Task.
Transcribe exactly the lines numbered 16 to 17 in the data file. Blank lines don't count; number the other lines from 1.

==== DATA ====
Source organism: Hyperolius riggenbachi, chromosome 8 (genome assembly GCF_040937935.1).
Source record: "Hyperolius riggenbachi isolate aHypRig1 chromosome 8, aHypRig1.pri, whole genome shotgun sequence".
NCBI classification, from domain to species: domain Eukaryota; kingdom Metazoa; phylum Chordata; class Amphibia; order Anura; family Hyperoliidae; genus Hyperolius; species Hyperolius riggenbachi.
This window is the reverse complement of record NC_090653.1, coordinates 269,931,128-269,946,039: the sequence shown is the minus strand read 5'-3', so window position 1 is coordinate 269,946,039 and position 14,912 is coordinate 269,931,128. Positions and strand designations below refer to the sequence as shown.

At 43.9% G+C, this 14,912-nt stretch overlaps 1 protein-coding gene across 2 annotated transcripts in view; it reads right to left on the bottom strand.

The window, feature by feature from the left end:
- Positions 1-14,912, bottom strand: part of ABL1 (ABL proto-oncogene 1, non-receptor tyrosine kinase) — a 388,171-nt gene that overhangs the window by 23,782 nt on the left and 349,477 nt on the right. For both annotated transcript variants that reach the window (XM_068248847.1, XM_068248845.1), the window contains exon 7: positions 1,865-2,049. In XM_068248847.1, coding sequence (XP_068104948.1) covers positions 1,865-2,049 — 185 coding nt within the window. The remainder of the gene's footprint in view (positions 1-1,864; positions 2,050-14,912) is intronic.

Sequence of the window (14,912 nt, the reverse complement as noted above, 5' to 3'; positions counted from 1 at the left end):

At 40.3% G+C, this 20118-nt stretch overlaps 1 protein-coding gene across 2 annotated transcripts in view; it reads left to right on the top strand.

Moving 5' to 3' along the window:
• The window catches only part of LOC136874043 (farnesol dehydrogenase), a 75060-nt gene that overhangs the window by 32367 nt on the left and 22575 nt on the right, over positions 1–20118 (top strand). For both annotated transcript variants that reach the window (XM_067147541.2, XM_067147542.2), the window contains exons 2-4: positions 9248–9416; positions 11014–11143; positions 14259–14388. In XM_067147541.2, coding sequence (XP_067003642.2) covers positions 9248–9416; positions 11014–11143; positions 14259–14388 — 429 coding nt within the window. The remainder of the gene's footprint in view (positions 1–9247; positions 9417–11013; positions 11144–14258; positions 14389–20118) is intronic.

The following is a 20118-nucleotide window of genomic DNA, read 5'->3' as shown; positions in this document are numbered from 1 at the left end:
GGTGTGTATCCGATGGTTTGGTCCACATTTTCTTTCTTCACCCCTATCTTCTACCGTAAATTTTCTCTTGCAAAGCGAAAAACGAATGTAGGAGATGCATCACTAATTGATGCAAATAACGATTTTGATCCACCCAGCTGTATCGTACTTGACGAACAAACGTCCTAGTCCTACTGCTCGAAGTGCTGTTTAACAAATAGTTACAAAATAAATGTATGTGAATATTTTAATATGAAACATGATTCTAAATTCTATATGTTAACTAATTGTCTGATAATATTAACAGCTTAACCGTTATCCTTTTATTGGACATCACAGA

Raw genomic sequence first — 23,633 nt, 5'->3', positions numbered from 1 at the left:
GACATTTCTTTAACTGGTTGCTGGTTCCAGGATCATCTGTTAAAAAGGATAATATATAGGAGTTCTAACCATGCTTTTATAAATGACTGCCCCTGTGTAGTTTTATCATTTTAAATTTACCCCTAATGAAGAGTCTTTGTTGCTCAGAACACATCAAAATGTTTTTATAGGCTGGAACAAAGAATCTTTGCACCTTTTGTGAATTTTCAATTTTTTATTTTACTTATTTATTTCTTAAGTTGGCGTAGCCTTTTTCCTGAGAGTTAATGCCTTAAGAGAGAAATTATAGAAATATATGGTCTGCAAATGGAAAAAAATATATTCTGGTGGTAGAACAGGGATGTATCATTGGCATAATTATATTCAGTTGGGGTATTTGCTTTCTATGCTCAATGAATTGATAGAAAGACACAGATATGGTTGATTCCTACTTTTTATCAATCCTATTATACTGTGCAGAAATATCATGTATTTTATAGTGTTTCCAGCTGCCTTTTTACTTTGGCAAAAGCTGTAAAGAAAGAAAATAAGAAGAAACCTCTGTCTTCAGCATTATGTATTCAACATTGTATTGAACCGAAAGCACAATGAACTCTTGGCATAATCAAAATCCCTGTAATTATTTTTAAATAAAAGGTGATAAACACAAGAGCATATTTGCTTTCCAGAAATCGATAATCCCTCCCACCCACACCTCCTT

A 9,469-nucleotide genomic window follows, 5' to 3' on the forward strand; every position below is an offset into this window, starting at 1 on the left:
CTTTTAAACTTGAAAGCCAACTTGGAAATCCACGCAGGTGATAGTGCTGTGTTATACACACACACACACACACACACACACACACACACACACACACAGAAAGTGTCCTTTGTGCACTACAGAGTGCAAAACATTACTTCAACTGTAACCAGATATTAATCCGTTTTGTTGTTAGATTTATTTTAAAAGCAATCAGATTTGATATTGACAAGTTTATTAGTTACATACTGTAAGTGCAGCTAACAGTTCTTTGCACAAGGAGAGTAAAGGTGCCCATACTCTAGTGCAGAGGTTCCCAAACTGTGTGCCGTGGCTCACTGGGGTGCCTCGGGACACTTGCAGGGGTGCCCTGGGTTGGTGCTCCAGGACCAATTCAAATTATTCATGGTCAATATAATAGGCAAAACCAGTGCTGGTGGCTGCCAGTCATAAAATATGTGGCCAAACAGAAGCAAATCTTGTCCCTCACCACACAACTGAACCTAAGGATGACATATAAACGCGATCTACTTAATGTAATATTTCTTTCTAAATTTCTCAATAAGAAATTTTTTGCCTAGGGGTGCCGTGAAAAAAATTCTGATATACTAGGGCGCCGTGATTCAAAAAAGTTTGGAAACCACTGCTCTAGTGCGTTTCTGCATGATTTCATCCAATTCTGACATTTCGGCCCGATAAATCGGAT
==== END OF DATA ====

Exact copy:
A 9,469-nucleotide genomic window follows, 5' to 3' on the forward strand; every position below is an offset into this window, starting at 1 on the left:
CTTTTAAACTTGAAAGCCAACTTGGAAATCCACGCAGGTGATAGTGCTGTGTTATACACACACACACACACACACACACACACACACACACACACACAGAAAGTGTCCTTTGTGCACTACAGAGTGCAAAACATTACTTCAACTGTAACCAGATATTAATCCGTTTTGTTGTTAGATTTATTTTAAAAGCAATCAGATTTGATATTGACAAGTTTATTAGTTACATACTGTAAGTGCAGCTAACAGTTCTTTGCACAAGGAGAGTAAAGGTGCCCATACTCTAGTGCAGAGGTTCCCAAACTGTGTGCCGTGGCTCACTGGGGTGCCTCGGGACACTTGCAGGGGTGCCCTGGGTTGGTGCTCCAGGACCAATTCAAATTATTCATGGTCAATATAATAGGCAAAACCAGTGCTGGTGGCTGCCAGTCATAAAATATGTGGCCAAACAGAAGCAAATCTTGTCCCTCACCACACAACTGAACCTAAGGATGACATATAAACGCGATCTACTTAATGTAATATTTCTTTCTAAATTTCTCAATAAGAAATTTTTTGCCTAGGGGTGCCGTGAAAAAAATTCTGATATACTAGGGCGCCGTGATTCAAAAAAGTTTGGAAACCACTGCTCTAGTGCGTTTCTGCATGATTTCATCCAATTCTGACATTTCGGCCCGATAAATCGGAT